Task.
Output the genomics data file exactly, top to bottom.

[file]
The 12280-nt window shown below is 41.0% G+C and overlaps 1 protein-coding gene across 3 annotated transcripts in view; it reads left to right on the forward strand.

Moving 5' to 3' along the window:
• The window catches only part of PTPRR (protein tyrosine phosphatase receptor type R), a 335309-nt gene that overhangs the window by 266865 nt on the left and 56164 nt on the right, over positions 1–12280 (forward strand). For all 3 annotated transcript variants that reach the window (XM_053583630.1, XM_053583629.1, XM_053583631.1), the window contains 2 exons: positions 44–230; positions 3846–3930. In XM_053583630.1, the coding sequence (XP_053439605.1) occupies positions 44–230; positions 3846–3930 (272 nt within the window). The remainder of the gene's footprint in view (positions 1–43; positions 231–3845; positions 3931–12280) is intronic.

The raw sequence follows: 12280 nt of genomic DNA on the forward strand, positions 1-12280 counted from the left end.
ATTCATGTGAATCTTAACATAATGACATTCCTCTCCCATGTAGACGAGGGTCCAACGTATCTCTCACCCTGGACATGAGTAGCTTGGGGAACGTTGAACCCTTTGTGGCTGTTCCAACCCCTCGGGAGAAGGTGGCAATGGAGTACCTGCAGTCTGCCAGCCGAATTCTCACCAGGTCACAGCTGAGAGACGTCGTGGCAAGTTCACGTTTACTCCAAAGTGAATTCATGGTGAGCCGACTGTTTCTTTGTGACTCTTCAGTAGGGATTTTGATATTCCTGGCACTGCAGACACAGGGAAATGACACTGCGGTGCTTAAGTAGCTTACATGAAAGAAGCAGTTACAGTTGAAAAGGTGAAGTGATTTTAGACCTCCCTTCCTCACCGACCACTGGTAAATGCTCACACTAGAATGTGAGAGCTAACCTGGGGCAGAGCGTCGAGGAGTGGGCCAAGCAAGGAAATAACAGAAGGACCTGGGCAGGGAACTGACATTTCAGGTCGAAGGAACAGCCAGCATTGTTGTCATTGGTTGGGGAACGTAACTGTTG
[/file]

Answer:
The 12280-nt window shown below is 41.0% G+C and overlaps 1 protein-coding gene across 3 annotated transcripts in view; it reads left to right on the forward strand.

Moving 5' to 3' along the window:
• The window catches only part of PTPRR (protein tyrosine phosphatase receptor type R), a 335309-nt gene that overhangs the window by 266865 nt on the left and 56164 nt on the right, over positions 1–12280 (forward strand). For all 3 annotated transcript variants that reach the window (XM_053583630.1, XM_053583629.1, XM_053583631.1), the window contains 2 exons: positions 44–230; positions 3846–3930. In XM_053583630.1, the coding sequence (XP_053439605.1) occupies positions 44–230; positions 3846–3930 (272 nt within the window). The remainder of the gene's footprint in view (positions 1–43; positions 231–3845; positions 3931–12280) is intronic.

The raw sequence follows: 12280 nt of genomic DNA on the forward strand, positions 1-12280 counted from the left end.
ATTCATGTGAATCTTAACATAATGACATTCCTCTCCCATGTAGACGAGGGTCCAACGTATCTCTCACCCTGGACATGAGTAGCTTGGGGAACGTTGAACCCTTTGTGGCTGTTCCAACCCCTCGGGAGAAGGTGGCAATGGAGTACCTGCAGTCTGCCAGCCGAATTCTCACCAGGTCACAGCTGAGAGACGTCGTGGCAAGTTCACGTTTACTCCAAAGTGAATTCATGGTGAGCCGACTGTTTCTTTGTGACTCTTCAGTAGGGATTTTGATATTCCTGGCACTGCAGACACAGGGAAATGACACTGCGGTGCTTAAGTAGCTTACATGAAAGAAGCAGTTACAGTTGAAAAGGTGAAGTGATTTTAGACCTCCCTTCCTCACCGACCACTGGTAAATGCTCACACTAGAATGTGAGAGCTAACCTGGGGCAGAGCGTCGAGGAGTGGGCCAAGCAAGGAAATAACAGAAGGACCTGGGCAGGGAACTGACATTTCAGGTCGAAGGAACAGCCAGCATTGTTGTCATTGGTTGGGGAACGTAACTGTTG